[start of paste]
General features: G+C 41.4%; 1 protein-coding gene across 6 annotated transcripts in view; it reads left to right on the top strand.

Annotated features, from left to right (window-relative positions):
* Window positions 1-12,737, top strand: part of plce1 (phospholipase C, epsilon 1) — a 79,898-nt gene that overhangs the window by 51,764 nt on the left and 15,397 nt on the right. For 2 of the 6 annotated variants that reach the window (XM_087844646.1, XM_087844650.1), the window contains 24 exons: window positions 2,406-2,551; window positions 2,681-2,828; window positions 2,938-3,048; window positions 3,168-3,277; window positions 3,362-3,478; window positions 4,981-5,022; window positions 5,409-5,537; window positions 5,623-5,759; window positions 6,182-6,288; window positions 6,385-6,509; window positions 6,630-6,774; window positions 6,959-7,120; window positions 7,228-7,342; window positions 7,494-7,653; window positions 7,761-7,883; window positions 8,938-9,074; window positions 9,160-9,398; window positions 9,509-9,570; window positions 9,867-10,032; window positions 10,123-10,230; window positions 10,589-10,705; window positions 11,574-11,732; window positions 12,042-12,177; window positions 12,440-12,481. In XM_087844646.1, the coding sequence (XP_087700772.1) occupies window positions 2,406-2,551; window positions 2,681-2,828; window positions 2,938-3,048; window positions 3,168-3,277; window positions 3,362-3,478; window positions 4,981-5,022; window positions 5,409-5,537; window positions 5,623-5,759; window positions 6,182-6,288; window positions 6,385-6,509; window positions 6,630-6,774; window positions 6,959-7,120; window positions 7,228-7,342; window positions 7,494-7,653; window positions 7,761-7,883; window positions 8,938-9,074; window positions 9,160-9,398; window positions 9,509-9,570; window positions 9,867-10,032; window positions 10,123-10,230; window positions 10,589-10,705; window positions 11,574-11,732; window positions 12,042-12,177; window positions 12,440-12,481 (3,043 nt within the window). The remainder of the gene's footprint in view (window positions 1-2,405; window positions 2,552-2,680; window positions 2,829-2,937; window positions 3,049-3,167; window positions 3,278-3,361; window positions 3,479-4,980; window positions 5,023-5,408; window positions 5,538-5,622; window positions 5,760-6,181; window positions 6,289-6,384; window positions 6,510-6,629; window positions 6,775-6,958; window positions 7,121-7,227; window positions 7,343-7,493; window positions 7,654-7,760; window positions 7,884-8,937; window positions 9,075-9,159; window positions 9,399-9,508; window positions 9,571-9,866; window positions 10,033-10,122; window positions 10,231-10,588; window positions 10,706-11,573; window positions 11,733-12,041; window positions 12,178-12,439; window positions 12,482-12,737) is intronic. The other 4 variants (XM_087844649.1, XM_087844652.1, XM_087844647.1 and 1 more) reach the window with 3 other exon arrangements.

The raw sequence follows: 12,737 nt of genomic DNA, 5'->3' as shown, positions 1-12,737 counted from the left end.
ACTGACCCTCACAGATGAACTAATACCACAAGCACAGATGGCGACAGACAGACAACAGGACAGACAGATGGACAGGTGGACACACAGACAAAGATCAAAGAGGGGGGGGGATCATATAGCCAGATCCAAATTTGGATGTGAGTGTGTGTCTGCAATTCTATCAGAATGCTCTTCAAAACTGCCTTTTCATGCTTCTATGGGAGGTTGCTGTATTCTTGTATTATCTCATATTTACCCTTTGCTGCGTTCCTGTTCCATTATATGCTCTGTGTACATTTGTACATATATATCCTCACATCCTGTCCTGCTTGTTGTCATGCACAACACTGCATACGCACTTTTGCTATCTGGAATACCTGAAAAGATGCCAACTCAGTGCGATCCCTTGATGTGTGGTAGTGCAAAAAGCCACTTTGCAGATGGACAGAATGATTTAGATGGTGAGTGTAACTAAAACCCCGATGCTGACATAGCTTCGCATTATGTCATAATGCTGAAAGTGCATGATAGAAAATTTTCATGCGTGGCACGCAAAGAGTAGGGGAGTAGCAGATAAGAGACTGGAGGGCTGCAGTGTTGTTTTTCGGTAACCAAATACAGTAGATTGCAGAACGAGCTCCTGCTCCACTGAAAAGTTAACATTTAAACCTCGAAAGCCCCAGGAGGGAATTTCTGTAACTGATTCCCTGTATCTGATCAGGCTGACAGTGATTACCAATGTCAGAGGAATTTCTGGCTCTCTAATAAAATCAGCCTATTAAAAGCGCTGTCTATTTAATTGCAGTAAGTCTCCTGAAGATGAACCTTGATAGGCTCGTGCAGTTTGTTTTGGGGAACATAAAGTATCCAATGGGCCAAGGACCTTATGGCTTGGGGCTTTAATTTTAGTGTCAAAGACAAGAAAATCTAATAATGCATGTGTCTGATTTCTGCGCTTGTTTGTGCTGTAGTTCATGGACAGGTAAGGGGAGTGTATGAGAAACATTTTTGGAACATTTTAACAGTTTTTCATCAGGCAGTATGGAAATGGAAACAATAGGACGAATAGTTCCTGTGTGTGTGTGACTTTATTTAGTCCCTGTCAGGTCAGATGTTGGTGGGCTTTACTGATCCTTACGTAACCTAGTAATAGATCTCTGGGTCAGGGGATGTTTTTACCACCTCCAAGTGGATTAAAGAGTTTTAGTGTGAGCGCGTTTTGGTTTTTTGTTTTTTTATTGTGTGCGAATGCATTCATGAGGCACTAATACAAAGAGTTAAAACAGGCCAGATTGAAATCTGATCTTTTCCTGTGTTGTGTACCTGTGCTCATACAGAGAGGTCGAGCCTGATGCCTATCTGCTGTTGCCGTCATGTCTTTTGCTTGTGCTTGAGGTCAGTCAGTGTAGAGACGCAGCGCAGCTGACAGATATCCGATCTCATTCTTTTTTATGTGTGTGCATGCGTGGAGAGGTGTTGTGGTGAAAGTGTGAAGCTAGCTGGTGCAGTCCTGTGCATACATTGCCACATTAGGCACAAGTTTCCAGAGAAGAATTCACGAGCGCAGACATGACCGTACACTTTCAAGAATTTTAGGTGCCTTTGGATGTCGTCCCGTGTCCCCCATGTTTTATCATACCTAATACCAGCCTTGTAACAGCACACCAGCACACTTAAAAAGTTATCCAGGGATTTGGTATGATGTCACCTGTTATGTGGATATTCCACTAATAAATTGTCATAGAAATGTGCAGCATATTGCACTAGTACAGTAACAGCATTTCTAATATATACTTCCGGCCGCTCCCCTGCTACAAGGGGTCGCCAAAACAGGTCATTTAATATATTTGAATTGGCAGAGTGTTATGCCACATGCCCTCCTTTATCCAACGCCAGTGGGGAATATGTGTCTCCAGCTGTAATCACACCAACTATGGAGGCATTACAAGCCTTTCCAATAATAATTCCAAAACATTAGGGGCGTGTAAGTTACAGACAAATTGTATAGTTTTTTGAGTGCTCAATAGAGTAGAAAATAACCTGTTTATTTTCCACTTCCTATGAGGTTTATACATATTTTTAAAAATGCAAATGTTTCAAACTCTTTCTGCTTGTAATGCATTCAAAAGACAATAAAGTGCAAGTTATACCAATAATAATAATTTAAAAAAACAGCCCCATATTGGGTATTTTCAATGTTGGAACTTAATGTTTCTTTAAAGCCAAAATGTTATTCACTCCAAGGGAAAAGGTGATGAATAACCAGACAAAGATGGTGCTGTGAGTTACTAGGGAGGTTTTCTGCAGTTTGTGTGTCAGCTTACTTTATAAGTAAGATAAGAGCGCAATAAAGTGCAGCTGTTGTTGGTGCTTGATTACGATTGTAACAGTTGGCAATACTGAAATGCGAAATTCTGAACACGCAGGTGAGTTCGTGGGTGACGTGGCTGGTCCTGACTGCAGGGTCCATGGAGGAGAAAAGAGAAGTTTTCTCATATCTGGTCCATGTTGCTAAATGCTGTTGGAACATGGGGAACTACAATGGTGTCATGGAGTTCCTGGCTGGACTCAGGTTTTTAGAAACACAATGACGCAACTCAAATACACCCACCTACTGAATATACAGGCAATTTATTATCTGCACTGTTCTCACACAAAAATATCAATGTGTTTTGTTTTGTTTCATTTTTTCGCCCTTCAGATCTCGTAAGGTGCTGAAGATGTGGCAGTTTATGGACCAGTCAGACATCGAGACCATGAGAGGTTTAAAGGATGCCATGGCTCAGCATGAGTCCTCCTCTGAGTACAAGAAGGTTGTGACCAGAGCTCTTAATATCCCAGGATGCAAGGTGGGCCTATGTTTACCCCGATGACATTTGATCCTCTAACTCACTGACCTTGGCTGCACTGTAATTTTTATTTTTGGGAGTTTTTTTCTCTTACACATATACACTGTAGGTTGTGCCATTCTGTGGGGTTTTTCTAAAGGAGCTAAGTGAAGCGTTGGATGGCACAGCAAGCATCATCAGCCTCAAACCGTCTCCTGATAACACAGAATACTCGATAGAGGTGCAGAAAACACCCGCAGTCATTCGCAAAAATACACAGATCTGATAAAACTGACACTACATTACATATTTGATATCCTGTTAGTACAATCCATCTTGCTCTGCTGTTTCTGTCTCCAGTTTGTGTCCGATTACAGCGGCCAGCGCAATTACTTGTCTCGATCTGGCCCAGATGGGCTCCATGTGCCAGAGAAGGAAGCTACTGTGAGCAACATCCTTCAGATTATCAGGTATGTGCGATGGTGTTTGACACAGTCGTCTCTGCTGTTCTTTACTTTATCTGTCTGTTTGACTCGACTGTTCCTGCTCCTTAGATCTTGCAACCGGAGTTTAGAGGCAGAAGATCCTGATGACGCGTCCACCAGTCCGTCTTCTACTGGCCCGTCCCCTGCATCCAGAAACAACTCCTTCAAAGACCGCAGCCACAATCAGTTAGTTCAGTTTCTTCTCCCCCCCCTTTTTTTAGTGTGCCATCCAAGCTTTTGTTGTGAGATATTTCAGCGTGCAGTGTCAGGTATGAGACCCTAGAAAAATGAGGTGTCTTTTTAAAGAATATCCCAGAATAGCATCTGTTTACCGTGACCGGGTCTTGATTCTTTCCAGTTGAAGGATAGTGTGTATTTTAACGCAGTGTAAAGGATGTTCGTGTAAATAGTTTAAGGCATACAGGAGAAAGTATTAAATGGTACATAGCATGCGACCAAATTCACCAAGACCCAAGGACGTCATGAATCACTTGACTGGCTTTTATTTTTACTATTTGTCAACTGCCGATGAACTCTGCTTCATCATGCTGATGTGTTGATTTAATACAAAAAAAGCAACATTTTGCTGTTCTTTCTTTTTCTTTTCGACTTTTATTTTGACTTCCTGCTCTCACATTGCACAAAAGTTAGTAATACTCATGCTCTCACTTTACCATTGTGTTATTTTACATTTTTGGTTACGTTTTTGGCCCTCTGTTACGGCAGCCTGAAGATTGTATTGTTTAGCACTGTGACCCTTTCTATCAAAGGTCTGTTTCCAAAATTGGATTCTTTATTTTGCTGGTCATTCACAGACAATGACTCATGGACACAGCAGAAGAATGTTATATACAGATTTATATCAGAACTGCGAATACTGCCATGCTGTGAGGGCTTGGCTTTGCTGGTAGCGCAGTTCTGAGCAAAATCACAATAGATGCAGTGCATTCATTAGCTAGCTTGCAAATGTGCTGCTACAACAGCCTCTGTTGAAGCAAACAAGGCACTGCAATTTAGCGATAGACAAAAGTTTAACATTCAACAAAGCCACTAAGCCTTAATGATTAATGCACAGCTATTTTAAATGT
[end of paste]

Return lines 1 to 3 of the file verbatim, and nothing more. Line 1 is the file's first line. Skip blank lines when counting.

General features: G+C 41.4%; 1 protein-coding gene across 6 annotated transcripts in view; it reads left to right on the top strand.

Annotated features, from left to right (window-relative positions):
* Window positions 1-12,737, top strand: part of plce1 (phospholipase C, epsilon 1) — a 79,898-nt gene that overhangs the window by 51,764 nt on the left and 15,397 nt on the right. For 2 of the 6 annotated variants that reach the window (XM_087844646.1, XM_087844650.1), the window contains 24 exons: window positions 2,406-2,551; window positions 2,681-2,828; window positions 2,938-3,048; window positions 3,168-3,277; window positions 3,362-3,478; window positions 4,981-5,022; window positions 5,409-5,537; window positions 5,623-5,759; window positions 6,182-6,288; window positions 6,385-6,509; window positions 6,630-6,774; window positions 6,959-7,120; window positions 7,228-7,342; window positions 7,494-7,653; window positions 7,761-7,883; window positions 8,938-9,074; window positions 9,160-9,398; window positions 9,509-9,570; window positions 9,867-10,032; window positions 10,123-10,230; window positions 10,589-10,705; window positions 11,574-11,732; window positions 12,042-12,177; window positions 12,440-12,481. In XM_087844646.1, the coding sequence (XP_087700772.1) occupies window positions 2,406-2,551; window positions 2,681-2,828; window positions 2,938-3,048; window positions 3,168-3,277; window positions 3,362-3,478; window positions 4,981-5,022; window positions 5,409-5,537; window positions 5,623-5,759; window positions 6,182-6,288; window positions 6,385-6,509; window positions 6,630-6,774; window positions 6,959-7,120; window positions 7,228-7,342; window positions 7,494-7,653; window positions 7,761-7,883; window positions 8,938-9,074; window positions 9,160-9,398; window positions 9,509-9,570; window positions 9,867-10,032; window positions 10,123-10,230; window positions 10,589-10,705; window positions 11,574-11,732; window positions 12,042-12,177; window positions 12,440-12,481 (3,043 nt within the window). The remainder of the gene's footprint in view (window positions 1-2,405; window positions 2,552-2,680; window positions 2,829-2,937; window positions 3,049-3,167; window positions 3,278-3,361; window positions 3,479-4,980; window positions 5,023-5,408; window positions 5,538-5,622; window positions 5,760-6,181; window positions 6,289-6,384; window positions 6,510-6,629; window positions 6,775-6,958; window positions 7,121-7,227; window positions 7,343-7,493; window positions 7,654-7,760; window positions 7,884-8,937; window positions 9,075-9,159; window positions 9,399-9,508; window positions 9,571-9,866; window positions 10,033-10,122; window positions 10,231-10,588; window positions 10,706-11,573; window positions 11,733-12,041; window positions 12,178-12,439; window positions 12,482-12,737) is intronic. The other 4 variants (XM_087844649.1, XM_087844652.1, XM_087844647.1 and 1 more) reach the window with 3 other exon arrangements.